It’s great that you have a hospital tank/quarantine tank set up and ready in case you need. You bet — I’ll give you a thumbs up on your plans to change half of the water in your hospital tank and then add it to your 49-gallon seahorse setup. Unless your hospital tank is cycled and has a biofilter already established, you will need to make regularly water changes in order to maintain the water chemistry in the quarantine tank while the seahorses are in residence. That would be the only way to prevent almost you spikes from happening in the hospital tank as well.
With all that live rock, I should think that your main tank already has plenty of beneficial nitrifying bacteria, but if you would like to give it an extra boost in light of what has happened, then you might want to consider adding some BioSpira.
Go to a well-stocked fish store as soon as possible and obtain some Bio-Spira and add it to your seahorse tank according to instructions. Bio-Spira is a product offered by Marineland which contains the live bacteria necessary to convert ammonia and nitrite into harmless nitrate. It is available for both freshwater and marine aquariums, so of course be sure to get the Bio-Spira for saltwater. Just use it as explained below and it should prevent the small amount of ammonia that is in your aquarium from harming your Mustangs in any way:
BIO-Spira is a "live" bacteria culture that is sold refrigerated and must be kept refrigerated until used. It can not be overdosed. Repeated dosing of your aquarium with ammonia removing liquids (such as BIO-Safe, Amquel, Ammo-lock and Aqua-Safe) can inhibit the beneficial action of BIO-Spira. Ammonia removing liquids should only be used to initially treat tap water. It is normal to have a small (<2 ppm) amount of ammonia or nitrate during the first few days after set-up. These concentrations are not harmful and will quickly drop to zero with proper use of BIO-Spira.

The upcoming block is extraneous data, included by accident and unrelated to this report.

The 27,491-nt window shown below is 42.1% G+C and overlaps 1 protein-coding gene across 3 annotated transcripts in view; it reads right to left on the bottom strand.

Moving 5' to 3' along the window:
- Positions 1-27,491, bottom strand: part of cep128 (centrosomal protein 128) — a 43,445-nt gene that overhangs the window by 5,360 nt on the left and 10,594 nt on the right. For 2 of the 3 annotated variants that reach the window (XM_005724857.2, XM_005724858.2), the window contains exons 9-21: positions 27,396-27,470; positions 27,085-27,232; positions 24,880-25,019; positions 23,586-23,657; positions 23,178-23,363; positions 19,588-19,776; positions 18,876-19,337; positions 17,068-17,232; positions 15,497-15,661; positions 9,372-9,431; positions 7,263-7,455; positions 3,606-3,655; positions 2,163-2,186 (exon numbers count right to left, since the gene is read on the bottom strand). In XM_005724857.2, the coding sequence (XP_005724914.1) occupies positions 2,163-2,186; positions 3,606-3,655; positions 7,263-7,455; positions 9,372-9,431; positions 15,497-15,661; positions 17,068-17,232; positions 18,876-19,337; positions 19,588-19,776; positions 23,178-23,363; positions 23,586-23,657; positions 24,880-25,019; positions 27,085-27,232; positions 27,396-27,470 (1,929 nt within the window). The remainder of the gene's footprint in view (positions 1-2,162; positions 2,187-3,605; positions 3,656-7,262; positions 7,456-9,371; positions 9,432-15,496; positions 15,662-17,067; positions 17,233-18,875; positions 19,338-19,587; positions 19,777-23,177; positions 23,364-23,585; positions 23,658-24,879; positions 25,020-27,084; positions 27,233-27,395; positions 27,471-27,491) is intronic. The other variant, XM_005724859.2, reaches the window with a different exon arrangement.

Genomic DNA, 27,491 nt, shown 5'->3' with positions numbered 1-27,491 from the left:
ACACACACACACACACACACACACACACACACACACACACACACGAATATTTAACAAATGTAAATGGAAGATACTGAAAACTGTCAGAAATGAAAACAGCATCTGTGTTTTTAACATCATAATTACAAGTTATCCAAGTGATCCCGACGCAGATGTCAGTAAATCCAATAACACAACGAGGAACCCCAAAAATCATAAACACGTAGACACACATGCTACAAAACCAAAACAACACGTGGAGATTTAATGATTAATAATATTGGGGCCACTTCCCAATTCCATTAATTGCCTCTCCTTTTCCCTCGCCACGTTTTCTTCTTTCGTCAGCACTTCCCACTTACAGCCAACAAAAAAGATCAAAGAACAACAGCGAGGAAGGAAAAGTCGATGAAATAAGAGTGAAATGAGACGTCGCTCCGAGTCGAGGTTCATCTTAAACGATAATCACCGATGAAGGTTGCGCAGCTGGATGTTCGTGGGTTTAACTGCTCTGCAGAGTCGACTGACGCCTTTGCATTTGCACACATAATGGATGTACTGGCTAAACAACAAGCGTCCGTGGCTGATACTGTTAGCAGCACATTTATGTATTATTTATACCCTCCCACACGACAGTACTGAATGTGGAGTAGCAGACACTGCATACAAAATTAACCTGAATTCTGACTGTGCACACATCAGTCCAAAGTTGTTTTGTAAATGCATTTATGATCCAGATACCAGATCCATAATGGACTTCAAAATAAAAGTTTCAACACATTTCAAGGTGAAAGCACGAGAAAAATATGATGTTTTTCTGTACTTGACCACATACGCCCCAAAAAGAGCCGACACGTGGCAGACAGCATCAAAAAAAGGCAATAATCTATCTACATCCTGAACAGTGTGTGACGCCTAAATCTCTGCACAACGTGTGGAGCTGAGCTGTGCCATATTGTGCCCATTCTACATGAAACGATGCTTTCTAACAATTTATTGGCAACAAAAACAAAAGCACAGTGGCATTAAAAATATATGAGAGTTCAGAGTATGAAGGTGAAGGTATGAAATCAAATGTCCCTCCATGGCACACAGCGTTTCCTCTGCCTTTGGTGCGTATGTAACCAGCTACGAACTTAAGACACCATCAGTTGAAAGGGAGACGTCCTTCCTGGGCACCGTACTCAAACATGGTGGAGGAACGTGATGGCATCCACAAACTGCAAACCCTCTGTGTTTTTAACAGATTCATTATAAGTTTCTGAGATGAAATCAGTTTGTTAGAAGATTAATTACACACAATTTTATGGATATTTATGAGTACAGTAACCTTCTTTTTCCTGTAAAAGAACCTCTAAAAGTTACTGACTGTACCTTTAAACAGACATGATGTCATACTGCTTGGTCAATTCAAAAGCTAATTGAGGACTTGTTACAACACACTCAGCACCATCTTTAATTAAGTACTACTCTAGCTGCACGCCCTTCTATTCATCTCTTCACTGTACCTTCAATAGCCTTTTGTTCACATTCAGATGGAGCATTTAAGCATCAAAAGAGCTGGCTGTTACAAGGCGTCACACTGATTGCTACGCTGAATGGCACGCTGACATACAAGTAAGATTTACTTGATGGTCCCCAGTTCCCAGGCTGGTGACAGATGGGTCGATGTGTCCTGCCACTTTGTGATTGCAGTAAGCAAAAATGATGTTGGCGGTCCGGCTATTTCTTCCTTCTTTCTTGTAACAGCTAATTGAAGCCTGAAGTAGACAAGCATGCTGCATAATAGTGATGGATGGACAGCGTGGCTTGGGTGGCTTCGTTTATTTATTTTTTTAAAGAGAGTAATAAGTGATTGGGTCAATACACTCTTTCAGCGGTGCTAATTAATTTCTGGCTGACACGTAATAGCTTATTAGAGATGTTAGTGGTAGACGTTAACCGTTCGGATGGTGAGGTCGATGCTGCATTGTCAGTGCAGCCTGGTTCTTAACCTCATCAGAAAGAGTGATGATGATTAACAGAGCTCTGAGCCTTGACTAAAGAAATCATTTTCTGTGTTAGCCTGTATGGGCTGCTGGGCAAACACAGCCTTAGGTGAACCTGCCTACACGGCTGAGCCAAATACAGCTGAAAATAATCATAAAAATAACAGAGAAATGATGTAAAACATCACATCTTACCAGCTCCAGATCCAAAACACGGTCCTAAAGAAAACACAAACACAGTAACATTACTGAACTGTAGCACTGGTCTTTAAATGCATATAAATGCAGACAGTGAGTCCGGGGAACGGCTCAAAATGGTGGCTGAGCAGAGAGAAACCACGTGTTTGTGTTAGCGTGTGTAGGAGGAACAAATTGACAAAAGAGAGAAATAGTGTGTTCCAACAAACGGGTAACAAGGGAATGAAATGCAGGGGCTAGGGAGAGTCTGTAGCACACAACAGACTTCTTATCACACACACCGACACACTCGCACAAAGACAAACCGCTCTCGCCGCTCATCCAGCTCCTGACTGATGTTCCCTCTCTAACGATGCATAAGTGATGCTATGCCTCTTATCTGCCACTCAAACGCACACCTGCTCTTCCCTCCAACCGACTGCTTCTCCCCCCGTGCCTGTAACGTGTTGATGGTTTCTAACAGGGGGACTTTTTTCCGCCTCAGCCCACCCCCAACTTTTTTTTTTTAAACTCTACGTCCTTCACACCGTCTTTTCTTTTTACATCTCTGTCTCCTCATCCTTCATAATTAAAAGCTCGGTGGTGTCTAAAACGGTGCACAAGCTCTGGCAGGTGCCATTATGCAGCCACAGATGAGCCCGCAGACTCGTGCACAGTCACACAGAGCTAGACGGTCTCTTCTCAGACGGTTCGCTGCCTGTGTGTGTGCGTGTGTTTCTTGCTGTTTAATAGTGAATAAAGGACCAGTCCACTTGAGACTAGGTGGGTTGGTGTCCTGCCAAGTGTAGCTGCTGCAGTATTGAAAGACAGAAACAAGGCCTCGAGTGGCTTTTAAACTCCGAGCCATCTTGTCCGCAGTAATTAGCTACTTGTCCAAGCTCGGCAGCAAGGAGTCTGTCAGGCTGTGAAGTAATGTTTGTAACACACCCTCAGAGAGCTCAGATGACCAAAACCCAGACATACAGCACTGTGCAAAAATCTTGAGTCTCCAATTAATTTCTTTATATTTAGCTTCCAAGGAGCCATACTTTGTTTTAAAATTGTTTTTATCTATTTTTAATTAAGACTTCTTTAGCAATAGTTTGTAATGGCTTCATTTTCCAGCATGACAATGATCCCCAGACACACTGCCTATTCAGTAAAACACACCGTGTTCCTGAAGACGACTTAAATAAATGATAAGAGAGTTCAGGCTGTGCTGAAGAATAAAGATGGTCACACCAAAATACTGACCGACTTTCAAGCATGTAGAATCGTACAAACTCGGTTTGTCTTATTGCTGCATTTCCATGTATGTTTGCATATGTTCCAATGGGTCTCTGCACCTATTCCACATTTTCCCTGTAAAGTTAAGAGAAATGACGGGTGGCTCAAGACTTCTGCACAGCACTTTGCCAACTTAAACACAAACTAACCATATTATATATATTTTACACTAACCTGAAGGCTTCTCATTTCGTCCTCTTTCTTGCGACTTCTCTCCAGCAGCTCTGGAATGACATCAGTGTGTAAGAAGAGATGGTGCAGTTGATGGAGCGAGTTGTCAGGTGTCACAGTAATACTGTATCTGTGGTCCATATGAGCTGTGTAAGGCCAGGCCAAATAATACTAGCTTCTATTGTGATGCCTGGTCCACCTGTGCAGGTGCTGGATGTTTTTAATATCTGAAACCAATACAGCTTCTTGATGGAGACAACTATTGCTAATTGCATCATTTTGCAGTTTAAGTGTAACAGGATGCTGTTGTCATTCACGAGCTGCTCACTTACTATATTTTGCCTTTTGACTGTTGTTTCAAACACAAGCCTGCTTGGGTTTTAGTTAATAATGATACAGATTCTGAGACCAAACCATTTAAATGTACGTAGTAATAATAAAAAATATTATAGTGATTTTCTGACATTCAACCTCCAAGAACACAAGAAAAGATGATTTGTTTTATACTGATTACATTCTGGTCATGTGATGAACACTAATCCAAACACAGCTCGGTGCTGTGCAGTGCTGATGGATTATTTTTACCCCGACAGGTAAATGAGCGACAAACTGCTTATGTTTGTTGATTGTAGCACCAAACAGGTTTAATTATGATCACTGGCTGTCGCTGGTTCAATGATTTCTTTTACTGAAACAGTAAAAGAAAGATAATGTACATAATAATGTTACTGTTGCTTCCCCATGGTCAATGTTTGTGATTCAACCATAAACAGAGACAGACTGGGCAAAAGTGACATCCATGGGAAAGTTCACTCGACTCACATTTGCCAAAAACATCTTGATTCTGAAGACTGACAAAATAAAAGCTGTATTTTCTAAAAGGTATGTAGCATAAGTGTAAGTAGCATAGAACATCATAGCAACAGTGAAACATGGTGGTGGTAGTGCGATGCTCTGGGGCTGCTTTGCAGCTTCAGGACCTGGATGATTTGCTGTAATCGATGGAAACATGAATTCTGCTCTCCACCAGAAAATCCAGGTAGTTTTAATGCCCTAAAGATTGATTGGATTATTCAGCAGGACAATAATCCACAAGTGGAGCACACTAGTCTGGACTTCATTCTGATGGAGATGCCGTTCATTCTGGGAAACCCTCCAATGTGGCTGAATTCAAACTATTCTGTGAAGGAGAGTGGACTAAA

DIRECTIONS FOR USE:
Shake well before each use. Use 1 ounce (29.6 ml) of BIO-Spira per 30 gallons of water. BIO-Spira cannot be overdosed. Keep refrigerated. Be sure to shut off any UV sterilizers and remove medication by means of a water change or activated carbon.
I would try the BioSpira before anything else, Richard, and if it brings the ammonia levels back down to zero, then you can return the seahorses to the main tank and their metabolic wastes will feed the beneficial bacteria in your biofilter. I believe they would be better off in your main tank with all of the live rock and the lot more water volume than they would be in the 10-gallon hospital tank for an extended period.
If you want to toss a piece of shrimp in the tank to decay a long with the BioSpira in order to make sure that you have an adequate population of nitrifying bacteria, that’s okay, sir — just don’t leave the Mustangs in the hospital tank with no filtration for too long.
Best of luck eliminating the residual ammonia in your main tank, Sean!